Tupperware is Moving Away from Polycarbonate Plastic (BPA)

We're happy to report that Tupperware is finally moving away from BPA.  Most people wouldn't know it though, because they make it so hard to find the information on their website.  It's kind of strange, especially since they're going to such effort to replace polycarbonate with safer alternatives. They've gone above and beyond most other companies to list each product with materials used and even included a helpful recycling code too. I'm sure their reluctance has a little bit to do with needing to clear out old BPA-filled inventory . . .

The journey to find this well-hidden information starts with Tupperware's famous section on the healthy goodness of FDA approved bisphenol-a. From there, you must locate “BPA Q & A” in the left navigation where you are reassured of BPA's long safety record. At this point, the average person doing their own toxic plastic research might give up and assume that nothing has changed.  But alas, if you continue through the mumbo jumbo to the very end, you'll be invited to review their raw material identification codes.  This is where I found the very detailed list of materials used in Tupperware's Spring & Summer 2010 Catalog for U.S. and Canada.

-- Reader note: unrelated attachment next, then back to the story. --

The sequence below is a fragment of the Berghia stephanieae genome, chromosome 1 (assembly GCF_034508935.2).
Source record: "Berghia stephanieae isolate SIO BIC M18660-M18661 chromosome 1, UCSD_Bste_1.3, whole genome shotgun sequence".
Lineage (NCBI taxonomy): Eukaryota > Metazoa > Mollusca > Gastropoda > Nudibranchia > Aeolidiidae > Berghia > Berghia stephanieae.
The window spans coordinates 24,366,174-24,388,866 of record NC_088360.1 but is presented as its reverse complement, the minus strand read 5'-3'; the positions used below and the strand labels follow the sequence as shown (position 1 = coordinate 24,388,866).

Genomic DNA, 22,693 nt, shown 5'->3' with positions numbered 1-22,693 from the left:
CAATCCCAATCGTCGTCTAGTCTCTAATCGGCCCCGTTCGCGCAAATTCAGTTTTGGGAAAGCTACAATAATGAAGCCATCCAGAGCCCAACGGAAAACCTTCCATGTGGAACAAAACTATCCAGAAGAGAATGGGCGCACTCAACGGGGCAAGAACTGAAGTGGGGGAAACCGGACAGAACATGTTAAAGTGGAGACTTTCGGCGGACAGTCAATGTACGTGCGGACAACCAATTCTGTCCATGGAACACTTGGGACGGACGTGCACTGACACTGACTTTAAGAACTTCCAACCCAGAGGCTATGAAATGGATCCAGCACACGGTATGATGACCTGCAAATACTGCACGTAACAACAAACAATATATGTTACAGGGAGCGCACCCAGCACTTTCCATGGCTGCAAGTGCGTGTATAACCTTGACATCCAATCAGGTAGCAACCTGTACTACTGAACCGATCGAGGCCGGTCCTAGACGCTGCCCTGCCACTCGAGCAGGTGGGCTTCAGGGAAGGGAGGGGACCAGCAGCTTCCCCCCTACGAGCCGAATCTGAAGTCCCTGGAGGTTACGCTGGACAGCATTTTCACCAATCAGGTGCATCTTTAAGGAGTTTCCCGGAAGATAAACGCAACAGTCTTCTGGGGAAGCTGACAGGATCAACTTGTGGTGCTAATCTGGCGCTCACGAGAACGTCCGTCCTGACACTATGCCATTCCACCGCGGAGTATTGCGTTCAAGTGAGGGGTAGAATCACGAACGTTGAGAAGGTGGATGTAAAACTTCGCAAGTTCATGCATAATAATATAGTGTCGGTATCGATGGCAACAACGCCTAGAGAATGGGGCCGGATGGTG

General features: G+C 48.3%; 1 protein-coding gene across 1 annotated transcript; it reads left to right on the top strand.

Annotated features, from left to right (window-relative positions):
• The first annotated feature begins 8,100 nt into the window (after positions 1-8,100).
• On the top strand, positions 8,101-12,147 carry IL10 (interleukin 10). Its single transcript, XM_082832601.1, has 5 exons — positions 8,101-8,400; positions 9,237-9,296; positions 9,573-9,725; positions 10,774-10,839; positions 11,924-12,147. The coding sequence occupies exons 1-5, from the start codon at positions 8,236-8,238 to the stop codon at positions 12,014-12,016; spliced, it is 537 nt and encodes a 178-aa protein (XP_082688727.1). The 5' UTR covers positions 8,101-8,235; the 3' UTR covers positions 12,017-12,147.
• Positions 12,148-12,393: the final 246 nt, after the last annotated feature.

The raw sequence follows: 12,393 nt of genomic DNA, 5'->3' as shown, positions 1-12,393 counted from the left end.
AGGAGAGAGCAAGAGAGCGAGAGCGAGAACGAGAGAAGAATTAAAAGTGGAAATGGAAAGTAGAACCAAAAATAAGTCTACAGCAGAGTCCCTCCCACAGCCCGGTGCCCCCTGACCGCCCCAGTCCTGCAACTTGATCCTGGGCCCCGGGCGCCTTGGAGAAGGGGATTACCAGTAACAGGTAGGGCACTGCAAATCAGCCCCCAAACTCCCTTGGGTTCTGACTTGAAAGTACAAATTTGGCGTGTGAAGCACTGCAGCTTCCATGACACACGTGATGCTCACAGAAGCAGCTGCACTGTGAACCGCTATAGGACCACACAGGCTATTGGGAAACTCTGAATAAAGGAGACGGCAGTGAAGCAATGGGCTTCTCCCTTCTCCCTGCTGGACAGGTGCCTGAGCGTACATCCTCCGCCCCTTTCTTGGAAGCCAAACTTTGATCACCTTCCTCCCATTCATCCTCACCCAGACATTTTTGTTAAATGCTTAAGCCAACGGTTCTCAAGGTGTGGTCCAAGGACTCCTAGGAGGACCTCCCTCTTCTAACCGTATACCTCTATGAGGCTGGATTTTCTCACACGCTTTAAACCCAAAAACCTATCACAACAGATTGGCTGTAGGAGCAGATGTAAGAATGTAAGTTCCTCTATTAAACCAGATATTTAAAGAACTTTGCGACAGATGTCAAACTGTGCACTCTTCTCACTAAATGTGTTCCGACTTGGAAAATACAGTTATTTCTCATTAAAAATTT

Most Tupperware products are now made with BPA-free polypropylene (PP, #5) and LDPE (#4).  Some product lines containing BPA have been discontinued, while some have been converted to PES or co-polyester plastic including:

  • Vent n Serve
  • Ice Prisms Collection
  • Quick Chef Base
  • Wine Accessory sets
  • TupperWave Micro-cooking products (this a new line)

Keep in mind that all older versions of the products listed in our previous update may still be available in some areas.  This makes purchasing decisions harder, so be sure to confirm with the company first.


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